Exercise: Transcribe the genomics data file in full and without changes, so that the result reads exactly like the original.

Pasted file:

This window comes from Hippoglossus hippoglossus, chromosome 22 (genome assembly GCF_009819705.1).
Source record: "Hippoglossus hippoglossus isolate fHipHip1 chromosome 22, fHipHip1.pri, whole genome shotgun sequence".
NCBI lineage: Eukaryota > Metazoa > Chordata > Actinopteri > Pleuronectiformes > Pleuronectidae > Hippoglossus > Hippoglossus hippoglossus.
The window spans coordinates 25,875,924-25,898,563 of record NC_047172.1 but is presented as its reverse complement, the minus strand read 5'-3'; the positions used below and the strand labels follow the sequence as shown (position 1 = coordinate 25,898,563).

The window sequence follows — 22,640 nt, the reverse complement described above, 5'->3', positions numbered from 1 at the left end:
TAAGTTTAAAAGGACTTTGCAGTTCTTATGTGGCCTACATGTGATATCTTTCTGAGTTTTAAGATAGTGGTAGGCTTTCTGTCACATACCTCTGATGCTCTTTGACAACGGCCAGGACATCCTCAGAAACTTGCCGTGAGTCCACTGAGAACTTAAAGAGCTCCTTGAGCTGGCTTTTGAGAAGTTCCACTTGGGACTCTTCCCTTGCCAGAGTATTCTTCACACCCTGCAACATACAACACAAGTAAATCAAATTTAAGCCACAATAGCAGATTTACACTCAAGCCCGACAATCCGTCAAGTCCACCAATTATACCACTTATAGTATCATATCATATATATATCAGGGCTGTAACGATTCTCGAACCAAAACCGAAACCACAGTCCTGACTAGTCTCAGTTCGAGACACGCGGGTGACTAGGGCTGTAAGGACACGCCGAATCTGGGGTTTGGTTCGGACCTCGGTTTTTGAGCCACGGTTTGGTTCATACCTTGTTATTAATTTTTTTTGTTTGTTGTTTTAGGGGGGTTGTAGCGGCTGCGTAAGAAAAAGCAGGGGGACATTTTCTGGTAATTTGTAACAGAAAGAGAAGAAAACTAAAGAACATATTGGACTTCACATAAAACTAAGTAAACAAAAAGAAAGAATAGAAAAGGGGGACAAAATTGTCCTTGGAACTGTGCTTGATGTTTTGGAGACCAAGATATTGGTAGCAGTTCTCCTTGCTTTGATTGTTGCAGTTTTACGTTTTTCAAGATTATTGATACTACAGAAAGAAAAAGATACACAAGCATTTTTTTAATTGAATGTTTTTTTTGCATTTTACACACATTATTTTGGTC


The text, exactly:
This window comes from Hippoglossus hippoglossus, chromosome 22 (genome assembly GCF_009819705.1).
Source record: "Hippoglossus hippoglossus isolate fHipHip1 chromosome 22, fHipHip1.pri, whole genome shotgun sequence".
NCBI lineage: Eukaryota > Metazoa > Chordata > Actinopteri > Pleuronectiformes > Pleuronectidae > Hippoglossus > Hippoglossus hippoglossus.
The window spans coordinates 25,875,924-25,898,563 of record NC_047172.1 but is presented as its reverse complement, the minus strand read 5'-3'; the positions used below and the strand labels follow the sequence as shown (position 1 = coordinate 25,898,563).

The window sequence follows — 22,640 nt, the reverse complement described above, 5'->3', positions numbered from 1 at the left end:
TAAGTTTAAAAGGACTTTGCAGTTCTTATGTGGCCTACATGTGATATCTTTCTGAGTTTTAAGATAGTGGTAGGCTTTCTGTCACATACCTCTGATGCTCTTTGACAACGGCCAGGACATCCTCAGAAACTTGCCGTGAGTCCACTGAGAACTTAAAGAGCTCCTTGAGCTGGCTTTTGAGAAGTTCCACTTGGGACTCTTCCCTTGCCAGAGTATTCTTCACACCCTGCAACATACAACACAAGTAAATCAAATTTAAGCCACAATAGCAGATTTACACTCAAGCCCGACAATCCGTCAAGTCCACCAATTATACCACTTATAGTATCATATCATATATATATCAGGGCTGTAACGATTCTCGAACCAAAACCGAAACCACAGTCCTGACTAGTCTCAGTTCGAGACACGCGGGTGACTAGGGCTGTAAGGACACGCCGAATCTGGGGTTTGGTTCGGACCTCGGTTTTTGAGCCACGGTTTGGTTCATACCTTGTTATTAATTTTTTTTGTTTGTTGTTTTAGGGGGGTTGTAGCGGCTGCGTAAGAAAAAGCAGGGGGACATTTTCTGGTAATTTGTAACAGAAAGAGAAGAAAACTAAAGAACATATTGGACTTCACATAAAACTAAGTAAACAAAAAGAAAGAATAGAAAAGGGGGACAAAATTGTCCTTGGAACTGTGCTTGATGTTTTGGAGACCAAGATATTGGTAGCAGTTCTCCTTGCTTTGATTGTTGCAGTTTTACGTTTTTCAAGATTATTGATACTACAGAAAGAAAAAGATACACAAGCATTTTTTTAATTGAATGTTTTTTTTGCATTTTACACACATTATTTTGGTC